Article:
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My program requires the user to input an int value. I need the application to insert the inputted int value within " " marks, which makes it a string value, thus enabling me to save a txt file with the string value.

example:

user inputs int: 123 Program adds quotation marks: "123" so new string has the value: "123"

I can now use the new string value to save a file with that string as the file name.

Without quotation marks ifstream doesn't allow me to save a file.

Thanks in advance

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closed as not a real question by Suma, juanchopanza, user93353, Sunil D., nvoigt May 27 '13 at 9:04

It's difficult to tell what is being asked here. This question is ambiguous, vague, incomplete, overly broad, or rhetorical and cannot be reasonably answered in its current form. For help clarifying this question so that it can be reopened, visit the help center.If this question can be reworded to fit the rules in the help center, please edit the question.

3  
Could you please show us relevant parts of your code? –  Mark Garcia May 27 '13 at 6:30

2 Answers 2

up vote 1 down vote accepted

The quote marks here are pretty much a red herring. They're neither necessary nor sufficient for what you're trying to accomplish.

You have a couple of choices. One would be to read the user's input as a string instead of an arithmetic type:

std::string fname;

std::cout << "Please enter integer for file name: ";
std::getline(std::cin, fname);

std::fstream file(fname);

Another would be to enter the number as an integer, but then convert that to a string:

int fnum;

std::cin >> fnum;

std::string fname = std::to_string(fnum);

std::fstream f(fname);

Chances are pretty good you'll want to add a file extension, so if the user enters 123, your filename ends up as (say) 123.txt. To do that, you could do something like: fname += ".txt"; just before you create the fstream object.

Edit:

Here's a complete/compilable demo, tested with VC++ 2012:

#include <string>
#include <iostream>
#include <fstream>

int main() {

    int fnum;

    std::cout << "Please enter integer for file name: ";
    std::cin >> fnum;

    std::string fname = std::to_string(fnum);

    fname += ".txt";
    std::ofstream f(fname);
    f << "Contents";
}

Running this and entering (for example) 123, I get a file named 123.txt containing "Contents".

Roughly similar code works with g++ 4.7.2 as well, but (at least the copy I have) doesn't include std::to_string yet, so that part needs trivial rewriting to work with it.

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This is the case: I open a new txt file with -> ofstream myfile; myfile.open ("file_name"); But I want the file to be saved with whatever the INT value the user enters. So for that, I need the int to be within quotation marks.. or else an error occurs –  PJ_Boy May 27 '13 at 6:35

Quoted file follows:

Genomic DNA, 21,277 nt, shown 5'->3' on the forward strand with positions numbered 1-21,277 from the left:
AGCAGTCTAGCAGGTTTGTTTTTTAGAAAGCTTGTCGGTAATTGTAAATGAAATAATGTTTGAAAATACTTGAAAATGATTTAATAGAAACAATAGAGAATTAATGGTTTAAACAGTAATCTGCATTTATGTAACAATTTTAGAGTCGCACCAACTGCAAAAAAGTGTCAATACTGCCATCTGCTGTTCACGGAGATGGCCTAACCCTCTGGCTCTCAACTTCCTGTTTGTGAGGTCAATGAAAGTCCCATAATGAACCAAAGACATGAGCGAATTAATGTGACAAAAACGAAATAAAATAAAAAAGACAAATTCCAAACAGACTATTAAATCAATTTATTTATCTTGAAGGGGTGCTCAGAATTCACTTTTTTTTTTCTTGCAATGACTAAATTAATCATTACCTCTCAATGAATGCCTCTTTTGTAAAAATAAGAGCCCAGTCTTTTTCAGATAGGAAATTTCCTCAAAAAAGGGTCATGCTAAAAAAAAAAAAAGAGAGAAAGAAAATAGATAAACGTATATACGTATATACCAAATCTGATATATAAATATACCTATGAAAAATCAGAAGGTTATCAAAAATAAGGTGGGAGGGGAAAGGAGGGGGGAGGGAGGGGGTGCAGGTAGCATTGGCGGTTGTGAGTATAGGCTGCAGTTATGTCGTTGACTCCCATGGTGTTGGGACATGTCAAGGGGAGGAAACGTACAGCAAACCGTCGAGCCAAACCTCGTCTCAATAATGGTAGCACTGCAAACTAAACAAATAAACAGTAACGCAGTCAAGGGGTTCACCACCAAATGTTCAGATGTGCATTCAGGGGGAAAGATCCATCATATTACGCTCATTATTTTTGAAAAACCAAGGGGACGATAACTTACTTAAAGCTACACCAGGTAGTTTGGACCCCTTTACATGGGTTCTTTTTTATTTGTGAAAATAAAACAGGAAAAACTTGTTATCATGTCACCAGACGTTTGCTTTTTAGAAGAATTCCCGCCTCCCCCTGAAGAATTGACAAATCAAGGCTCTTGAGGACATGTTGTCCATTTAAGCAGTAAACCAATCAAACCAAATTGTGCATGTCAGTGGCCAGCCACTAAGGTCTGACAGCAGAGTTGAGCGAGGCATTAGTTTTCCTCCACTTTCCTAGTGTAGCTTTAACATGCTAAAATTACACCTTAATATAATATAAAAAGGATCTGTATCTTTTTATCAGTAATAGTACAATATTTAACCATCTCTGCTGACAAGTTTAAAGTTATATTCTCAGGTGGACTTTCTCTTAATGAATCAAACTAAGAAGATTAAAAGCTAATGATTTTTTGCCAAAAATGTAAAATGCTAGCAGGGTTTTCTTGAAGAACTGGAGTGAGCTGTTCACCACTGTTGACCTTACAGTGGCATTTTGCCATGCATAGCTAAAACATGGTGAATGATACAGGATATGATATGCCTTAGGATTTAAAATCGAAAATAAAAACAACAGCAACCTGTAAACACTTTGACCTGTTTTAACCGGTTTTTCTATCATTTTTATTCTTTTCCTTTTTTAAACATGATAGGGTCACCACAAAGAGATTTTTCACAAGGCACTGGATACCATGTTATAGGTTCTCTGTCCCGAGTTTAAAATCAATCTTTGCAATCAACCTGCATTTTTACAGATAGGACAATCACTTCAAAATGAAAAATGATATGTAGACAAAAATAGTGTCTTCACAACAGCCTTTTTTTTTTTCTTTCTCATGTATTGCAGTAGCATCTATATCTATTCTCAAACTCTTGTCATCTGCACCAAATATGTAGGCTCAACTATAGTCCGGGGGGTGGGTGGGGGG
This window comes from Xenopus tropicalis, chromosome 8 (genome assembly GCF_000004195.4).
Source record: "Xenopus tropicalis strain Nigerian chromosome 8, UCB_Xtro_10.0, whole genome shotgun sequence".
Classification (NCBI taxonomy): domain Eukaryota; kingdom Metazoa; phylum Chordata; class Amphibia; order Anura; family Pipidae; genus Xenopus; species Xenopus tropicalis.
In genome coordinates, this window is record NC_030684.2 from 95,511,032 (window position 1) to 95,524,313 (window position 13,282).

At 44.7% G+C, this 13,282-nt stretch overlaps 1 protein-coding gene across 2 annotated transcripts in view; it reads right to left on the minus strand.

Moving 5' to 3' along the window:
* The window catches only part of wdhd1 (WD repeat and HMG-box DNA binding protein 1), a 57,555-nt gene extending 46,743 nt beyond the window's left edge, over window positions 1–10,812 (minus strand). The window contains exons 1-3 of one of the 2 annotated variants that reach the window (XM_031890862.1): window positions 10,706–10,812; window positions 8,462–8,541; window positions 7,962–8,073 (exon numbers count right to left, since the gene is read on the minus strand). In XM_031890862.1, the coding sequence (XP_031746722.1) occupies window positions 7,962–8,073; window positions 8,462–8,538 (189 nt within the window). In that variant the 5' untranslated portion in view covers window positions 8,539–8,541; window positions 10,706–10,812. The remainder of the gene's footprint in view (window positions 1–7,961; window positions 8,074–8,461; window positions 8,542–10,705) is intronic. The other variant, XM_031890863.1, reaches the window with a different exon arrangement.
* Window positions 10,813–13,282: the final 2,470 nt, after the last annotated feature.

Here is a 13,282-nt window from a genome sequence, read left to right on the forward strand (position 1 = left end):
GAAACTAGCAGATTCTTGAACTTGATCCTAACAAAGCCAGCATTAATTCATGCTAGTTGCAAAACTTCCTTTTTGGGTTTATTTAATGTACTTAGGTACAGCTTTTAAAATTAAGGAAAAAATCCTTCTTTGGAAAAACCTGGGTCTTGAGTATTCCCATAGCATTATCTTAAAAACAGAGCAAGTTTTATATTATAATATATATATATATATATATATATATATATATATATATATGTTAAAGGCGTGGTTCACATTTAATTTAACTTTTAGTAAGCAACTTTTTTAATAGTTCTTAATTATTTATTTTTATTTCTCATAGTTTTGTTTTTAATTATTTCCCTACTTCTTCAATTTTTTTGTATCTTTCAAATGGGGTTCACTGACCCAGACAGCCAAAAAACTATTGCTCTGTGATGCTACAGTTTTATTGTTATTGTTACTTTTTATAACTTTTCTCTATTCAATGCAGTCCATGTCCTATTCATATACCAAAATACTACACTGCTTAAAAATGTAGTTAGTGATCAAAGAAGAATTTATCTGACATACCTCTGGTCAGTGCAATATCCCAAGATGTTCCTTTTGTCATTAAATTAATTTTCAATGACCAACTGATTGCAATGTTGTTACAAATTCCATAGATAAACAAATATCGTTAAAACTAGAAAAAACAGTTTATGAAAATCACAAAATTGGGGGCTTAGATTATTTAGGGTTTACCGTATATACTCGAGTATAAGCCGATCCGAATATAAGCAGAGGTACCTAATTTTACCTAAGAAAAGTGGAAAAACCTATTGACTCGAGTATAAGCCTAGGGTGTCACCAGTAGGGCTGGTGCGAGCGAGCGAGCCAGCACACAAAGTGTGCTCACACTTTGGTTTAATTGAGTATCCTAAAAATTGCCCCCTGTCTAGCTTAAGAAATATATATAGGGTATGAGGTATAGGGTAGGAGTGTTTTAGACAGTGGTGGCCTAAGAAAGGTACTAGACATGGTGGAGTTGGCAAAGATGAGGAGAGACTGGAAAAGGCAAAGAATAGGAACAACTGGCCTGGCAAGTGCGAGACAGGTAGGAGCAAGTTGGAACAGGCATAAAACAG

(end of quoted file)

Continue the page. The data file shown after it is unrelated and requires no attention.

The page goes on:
@PJ_Boy: You probably need to show us the code and the error. I've created files name things like 1.txt without any problem using code like I've shown above. –  Jerry Coffin May 27 '13 at 6:37
1  
@PJ_Boy No, you don't need anything between quotation marks. This is an XY problem. –  juanchopanza May 27 '13 at 6:37
    
How do you save a file using whatever int the user enters? @Jerry Coffin thats exactly what I want, saving a file with the int user enters. I use myfile.open ("file_name"); method to do this. –  PJ_Boy May 27 '13 at 6:38
    
That's EXACTLY what I want, sir. Could you please give me the code that saves the file with the int value user enters + the txt extension? –  PJ_Boy May 27 '13 at 6:40

You don't have to do that. You can save the "number" to a string directly:

// read input
std::string input;
std::cin >> input;

// open output file with input as name
std::ofstream output_file(input.c_str()); // c_str() not needed in C++11

Of course, you should have some intermediate step to do some input validation.

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String is not the problem, I need it inside quotation marks. Adding quotation marks is my main objective. So when I save the file, it can save it as the int value (which is inside the "" marks) –  PJ_Boy May 27 '13 at 6:32
1  
@PJ_Boy what you are saying makes absolutely no sense. I think you should clarify your question. –  juanchopanza May 27 '13 at 6:34
    
@juanchopanza c++11 is there a conversion operator char*? –  Koushik May 27 '13 at 6:47
    
@Koushik No, but there is an additional constructor that takes const std::string&. See here. –  juanchopanza May 27 '13 at 7:10

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